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Redmond man celebrates retirement with cross-country bike ride to Miami

George Holroyd is all smiles as he
George Holroyd is all smiles as he's about to enter the state of Florida.
— image credit: Courtesy Photo

For George Holroyd, biking used to be something he did when he was injured and had to take a break from running.

But as the Redmond resident has gotten older, he has biked more and more. And after Holroyd retired in February 2013 at 65 from a career as a project engineer at Phillips Ultrasound in Bothell, he planned and went on a cross-country bike ride from Redmond to Miami.

“Biking cross country is pretty common now,” he said. “It’d been in the back of my mind for some time.”

Holroyd, who grew up in Miami and is now 66, began his ride on Aug. 19, 2013. It took him 82 days and he arrived at his final destination on Dec. 10, 2013. He said he’d hoped to make the 4,656-mile ride in 60 days, but the time it took him was more realistic.

Sticking mostly to highways and back roads, Holroyd averaged about 60 miles per day. He rode through 15 states including Washington, Idaho, Wyoming, Nebraska, Kansas, Mississippi, Georgia and Florida. Most of the places along the route, Holroyd had never been to. He said one of his favorite states to ride through was Wyoming.

“I loved all of Wyoming,” he said. “Wyoming’s just a beautiful state.”

Other highlights from Holroyd’s ride included the cornfields in Nebraska, the Missouri and Mississippi rivers and the beaches in Florida.

Holroyd said he had planned to ride through Colorado, but the floods at the beginning of September forced him to rearrange his route.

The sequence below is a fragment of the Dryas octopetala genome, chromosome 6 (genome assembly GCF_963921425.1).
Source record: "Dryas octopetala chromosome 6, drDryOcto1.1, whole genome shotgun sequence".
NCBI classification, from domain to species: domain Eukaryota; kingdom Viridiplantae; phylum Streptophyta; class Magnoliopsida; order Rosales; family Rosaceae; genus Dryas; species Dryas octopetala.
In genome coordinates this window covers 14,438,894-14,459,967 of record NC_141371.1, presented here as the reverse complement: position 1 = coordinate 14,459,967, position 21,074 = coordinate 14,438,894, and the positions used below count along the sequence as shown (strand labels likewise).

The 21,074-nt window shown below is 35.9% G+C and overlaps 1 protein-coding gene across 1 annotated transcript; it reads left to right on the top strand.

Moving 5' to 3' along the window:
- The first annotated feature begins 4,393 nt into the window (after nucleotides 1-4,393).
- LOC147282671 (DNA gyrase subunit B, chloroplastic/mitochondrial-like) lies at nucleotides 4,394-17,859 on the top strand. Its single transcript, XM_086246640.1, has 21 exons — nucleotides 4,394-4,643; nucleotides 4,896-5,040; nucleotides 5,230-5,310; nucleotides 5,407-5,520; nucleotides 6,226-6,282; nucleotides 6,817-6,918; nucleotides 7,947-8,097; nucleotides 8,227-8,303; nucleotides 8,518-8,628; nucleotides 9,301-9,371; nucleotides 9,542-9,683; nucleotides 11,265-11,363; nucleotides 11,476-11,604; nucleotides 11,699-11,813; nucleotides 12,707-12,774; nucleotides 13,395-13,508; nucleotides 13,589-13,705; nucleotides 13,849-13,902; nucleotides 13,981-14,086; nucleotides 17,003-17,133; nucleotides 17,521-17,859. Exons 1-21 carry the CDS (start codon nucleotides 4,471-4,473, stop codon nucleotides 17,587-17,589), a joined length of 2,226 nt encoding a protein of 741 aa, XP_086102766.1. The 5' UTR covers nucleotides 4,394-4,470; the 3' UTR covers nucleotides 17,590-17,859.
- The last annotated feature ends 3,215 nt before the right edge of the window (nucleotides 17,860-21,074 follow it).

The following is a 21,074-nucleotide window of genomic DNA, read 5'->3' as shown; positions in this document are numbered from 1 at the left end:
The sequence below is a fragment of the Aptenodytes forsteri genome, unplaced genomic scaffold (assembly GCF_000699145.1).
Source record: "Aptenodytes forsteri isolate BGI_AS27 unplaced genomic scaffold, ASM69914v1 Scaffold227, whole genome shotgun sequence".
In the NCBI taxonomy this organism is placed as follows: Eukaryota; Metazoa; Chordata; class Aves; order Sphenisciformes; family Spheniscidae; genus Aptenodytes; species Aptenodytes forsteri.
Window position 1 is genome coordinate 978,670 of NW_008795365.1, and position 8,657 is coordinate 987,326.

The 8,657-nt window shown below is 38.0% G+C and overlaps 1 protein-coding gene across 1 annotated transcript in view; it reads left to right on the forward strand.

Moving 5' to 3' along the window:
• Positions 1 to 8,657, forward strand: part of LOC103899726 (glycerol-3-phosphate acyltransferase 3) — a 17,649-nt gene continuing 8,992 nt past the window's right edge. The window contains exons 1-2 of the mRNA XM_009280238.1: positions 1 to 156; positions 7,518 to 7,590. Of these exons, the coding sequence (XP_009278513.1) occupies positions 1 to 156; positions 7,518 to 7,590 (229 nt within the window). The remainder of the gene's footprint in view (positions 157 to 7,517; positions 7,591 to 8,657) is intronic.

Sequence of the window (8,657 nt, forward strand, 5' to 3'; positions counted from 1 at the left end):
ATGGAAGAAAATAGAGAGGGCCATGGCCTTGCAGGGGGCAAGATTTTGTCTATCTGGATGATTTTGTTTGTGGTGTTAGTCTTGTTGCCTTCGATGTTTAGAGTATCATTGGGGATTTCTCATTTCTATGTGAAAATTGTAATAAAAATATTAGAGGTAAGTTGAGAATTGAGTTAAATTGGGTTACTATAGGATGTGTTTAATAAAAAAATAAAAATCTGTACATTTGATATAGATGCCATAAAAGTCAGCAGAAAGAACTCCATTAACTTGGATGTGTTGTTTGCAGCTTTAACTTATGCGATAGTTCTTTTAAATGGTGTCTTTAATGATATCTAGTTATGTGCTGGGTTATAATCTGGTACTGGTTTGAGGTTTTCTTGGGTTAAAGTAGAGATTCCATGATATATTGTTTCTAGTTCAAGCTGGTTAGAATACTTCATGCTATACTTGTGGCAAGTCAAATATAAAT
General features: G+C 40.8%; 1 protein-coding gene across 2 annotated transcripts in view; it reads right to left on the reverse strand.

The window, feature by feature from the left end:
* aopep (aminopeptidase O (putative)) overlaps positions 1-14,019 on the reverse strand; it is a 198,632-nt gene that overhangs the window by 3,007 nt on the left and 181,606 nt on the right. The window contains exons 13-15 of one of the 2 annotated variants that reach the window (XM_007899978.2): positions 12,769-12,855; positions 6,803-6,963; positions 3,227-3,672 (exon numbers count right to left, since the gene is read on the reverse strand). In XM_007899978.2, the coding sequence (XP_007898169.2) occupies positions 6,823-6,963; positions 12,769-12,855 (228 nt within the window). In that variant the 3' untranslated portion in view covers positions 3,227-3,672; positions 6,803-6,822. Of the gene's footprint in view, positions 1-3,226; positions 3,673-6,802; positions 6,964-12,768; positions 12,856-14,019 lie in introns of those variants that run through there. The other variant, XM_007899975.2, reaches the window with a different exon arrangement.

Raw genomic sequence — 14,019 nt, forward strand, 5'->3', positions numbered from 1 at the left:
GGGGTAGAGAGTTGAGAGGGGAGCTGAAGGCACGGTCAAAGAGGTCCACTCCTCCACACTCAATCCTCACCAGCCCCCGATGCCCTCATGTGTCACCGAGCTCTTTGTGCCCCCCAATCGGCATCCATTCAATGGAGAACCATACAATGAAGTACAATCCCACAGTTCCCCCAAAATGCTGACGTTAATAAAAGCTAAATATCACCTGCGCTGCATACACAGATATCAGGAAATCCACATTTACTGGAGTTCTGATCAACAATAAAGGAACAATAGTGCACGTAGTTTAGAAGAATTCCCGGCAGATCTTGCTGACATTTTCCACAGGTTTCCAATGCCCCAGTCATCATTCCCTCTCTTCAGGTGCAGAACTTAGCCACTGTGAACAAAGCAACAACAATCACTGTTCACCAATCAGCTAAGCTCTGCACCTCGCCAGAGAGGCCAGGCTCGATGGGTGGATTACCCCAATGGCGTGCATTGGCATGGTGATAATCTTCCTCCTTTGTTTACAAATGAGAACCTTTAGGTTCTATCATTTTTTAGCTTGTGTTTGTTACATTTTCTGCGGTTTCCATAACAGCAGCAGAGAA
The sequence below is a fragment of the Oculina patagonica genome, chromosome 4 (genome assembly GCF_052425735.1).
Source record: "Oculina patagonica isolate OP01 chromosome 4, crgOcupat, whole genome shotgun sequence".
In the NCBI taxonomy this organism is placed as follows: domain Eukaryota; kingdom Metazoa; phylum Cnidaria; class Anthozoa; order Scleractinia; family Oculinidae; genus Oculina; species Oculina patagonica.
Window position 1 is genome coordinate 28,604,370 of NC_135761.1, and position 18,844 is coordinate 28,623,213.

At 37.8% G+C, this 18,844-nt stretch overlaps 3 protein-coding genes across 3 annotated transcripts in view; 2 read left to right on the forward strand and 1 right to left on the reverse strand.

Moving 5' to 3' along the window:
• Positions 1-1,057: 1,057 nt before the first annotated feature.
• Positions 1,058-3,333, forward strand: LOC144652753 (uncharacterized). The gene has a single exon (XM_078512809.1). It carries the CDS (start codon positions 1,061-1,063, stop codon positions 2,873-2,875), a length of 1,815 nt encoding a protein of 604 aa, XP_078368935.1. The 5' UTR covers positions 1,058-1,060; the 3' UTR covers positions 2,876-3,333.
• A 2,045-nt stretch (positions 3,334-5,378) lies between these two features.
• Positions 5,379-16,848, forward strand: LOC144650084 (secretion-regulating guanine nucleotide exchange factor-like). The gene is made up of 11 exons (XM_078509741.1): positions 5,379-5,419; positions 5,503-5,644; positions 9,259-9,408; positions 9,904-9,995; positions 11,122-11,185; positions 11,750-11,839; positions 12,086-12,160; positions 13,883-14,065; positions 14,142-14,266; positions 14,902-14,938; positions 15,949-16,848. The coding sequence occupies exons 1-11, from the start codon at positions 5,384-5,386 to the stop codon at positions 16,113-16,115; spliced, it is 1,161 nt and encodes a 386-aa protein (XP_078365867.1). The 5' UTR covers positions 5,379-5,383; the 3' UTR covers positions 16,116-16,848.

“I would’ve loved to go through Colorado,” he said, adding that he would have enjoyed seeing the Rocky Mountains.

With all of the riding he would be doing, Holroyd, who had done various local rides including the 200-mile Seattle to Portland ride, had concerns about the physical aspect of the trip. This, however, turned out to be the easy part. His bike weighed about 100 pounds and so he was only able to ride 10-12 mph. His speed was closer to about four mph whenever he rode uphill.

One of the difficulties Holroyd faced throughout the ride was staying hydrated in 80-degree weather. He said having enough food to stay fueled for the rides was also a challenge.

“You’re always hungry because you’re burning a lot of calories,” he said.

Holroyd lost about 15 pounds on his ride, but he has since gained it back.

Whenever he stopped for the night, Holroyd would usually stop at a campsite and had a stove to cook his meals. He said some places he would stop at did not have any motels or other places to stay, but that did not bother him because he enjoyed meeting fellow campers, being outside and seeing the stars.

“My fondest memories are the camping,” he said. “I think you miss out if you don’t camp.”

During these camping stops, Holroyd would also call his wife to check in with her. If the campsites had wi-fi, they would use Face Time on their iPhones so Holroyd could speak to his wife face to face and show her what he was seeing.

Angela Holroyd was very supportive of her husband’s ride. As a nurse, she said she has met and treated people who are not able to fulfill their dreams due to health issues.

However, Angela, was concerned about George’s safety as he was riding cross country by himself. To help with this, they used the Life360 phone app to track where each other was.

“That helped tremendously,” said Angela. “I was really happy when he got to Florida.”

She also met her husband in Florida when he completed his ride. They spent a week in the Sunshine State visiting with family before flying north to New York to visit with their daughter.

Throughout his cross-country trip, George met people everywhere he went. He said when he met and chatted with locals, some of them would bring him food. In addition, he met a few other bicyclists along the way, though most of them were riding in the opposite direction. He also met five individuals who were walking across the country.

“People were impressed that I was biking across the country,” George said. “These guys were walking it.”

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